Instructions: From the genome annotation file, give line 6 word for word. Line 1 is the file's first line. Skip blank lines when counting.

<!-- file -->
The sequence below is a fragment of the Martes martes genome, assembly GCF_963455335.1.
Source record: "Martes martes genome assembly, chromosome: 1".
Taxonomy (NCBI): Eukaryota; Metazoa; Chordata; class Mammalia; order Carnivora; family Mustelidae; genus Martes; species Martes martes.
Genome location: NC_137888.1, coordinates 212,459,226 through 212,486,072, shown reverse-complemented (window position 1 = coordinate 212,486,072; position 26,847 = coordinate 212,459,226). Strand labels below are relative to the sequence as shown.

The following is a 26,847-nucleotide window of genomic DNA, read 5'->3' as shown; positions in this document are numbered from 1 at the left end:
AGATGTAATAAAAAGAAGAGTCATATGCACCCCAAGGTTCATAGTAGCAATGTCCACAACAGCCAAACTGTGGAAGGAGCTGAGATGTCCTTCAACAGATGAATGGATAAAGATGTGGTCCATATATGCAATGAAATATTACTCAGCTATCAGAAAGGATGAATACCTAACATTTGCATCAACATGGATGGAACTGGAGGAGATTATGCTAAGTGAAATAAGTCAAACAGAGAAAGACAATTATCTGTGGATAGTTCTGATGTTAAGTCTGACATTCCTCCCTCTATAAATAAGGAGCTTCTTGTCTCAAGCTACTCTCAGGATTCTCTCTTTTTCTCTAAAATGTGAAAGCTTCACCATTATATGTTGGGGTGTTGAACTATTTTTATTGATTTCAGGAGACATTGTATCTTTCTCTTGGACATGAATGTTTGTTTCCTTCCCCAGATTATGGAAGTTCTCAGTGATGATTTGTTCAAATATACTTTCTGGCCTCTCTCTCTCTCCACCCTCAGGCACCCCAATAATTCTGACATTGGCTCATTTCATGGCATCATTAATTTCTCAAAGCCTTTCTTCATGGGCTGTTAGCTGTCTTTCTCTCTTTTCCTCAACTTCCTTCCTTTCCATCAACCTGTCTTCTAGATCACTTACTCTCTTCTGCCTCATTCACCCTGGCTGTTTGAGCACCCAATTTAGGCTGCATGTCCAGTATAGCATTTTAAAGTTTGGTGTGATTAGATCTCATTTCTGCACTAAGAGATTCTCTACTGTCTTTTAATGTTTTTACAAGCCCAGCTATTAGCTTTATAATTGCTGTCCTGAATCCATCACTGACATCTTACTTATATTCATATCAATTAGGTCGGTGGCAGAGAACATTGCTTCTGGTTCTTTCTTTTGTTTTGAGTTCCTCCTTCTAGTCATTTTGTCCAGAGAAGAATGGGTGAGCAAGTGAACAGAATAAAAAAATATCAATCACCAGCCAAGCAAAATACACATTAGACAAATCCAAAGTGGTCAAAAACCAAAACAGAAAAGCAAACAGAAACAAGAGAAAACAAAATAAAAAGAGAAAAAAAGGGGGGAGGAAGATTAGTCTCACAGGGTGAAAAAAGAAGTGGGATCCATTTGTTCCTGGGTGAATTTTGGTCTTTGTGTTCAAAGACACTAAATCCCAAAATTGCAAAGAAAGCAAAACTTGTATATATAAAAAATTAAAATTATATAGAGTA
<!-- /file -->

AGATGTAATAAAAAGAAGAGTCATATGCACCCCAAGGTTCATAGTAGCAATGTCCACAACAGCCAAACTGTGGAAGGAGCTGAGATGTCCTTCAACAGATGAATGGATAAAGATGTGGTCCATATATGCAATGAAATATTACTCAGCTATCAGAAAGGATGAATACCTAACATTTGCATCAACATGGATGGAACTGGAGGAGATTATGCTAAGTGAAATAAGTCAAACAGAGAAAGACAATTATCTGTGGATAGTTCTGATGTTAAGTCTGACATTCCTCCCTCTATAAATAAGGAGCTTCTTGTCTCAAGCTACTCTCAGGATTCTCTCTTTTTCTCTAAAATGTGAAAGCTTCACCATTATATGTTGGGGTGTTGAACTATTTTTATTGATTTCAGGAGACATTGTATCTTTCTCTTGGACATGAATGTTTGTTTCCTTCCCCAGATTATGGAAGTTCTCAGTGATGATTTGTTCAAATATACTTTCTGGCCTCTCTCTCTCTCCACCCTCAGGCACCCCAATAATTCTGACATTGGCTCATTTCATGGCATCATTAATTTCTCAAAGCCTTTCTTCATGGGCTGTTAGCTGTCTTTCTCTCTTTTCCTCAACTTCCTTCCTTTCCATCAACCTGTCTTCTAGATCACTTACTCTCTTCTGCCTCATTCACCCTGGCTGTTTGAGCACCCAATTTAGGCTGCATGTCCAGTATAGCATTTTAAAGTTTGGTGTGATTAGATCTCATTTCTGCACTAAGAGATTCTCTACTGTCTTTTAATGTTTTTACAAGCCCAGCTATTAGCTTTATAATTGCTGTCCTGAATCCATCACTGACATCTTACTTATATTCATATCAATTAGGTCGGTGGCAGAGAACATTGCTTCTGGTTCTTTCTTTTGTTTTGAGTTCCTCCTTCTAGTCATTTTGTCCAGAGAAGAATGGGTGAGCAAGTGAACAGAATAAAAAAATATCAATCACCAGCCAAGCAAAATACACATTAGACAAATCCAAAGTGGTCAAAAACCAAAACAGAAAAGCAAACAGAAACAAGAGAAAACAAAATAAAAAGAGAAAAAAAGGGGGGAGGAAGATTAGTCTCACAGGGTGAAAAAAGAAGTGGGATCCATTTGTTCCTGGGTGAATTTTGGTCTTTGTGTTCAAAGACACTAAATCCCAAAATTGCAAAGAAAGCAAAACTTGTATATATAAAAAATTAAAATTATATAGAGTA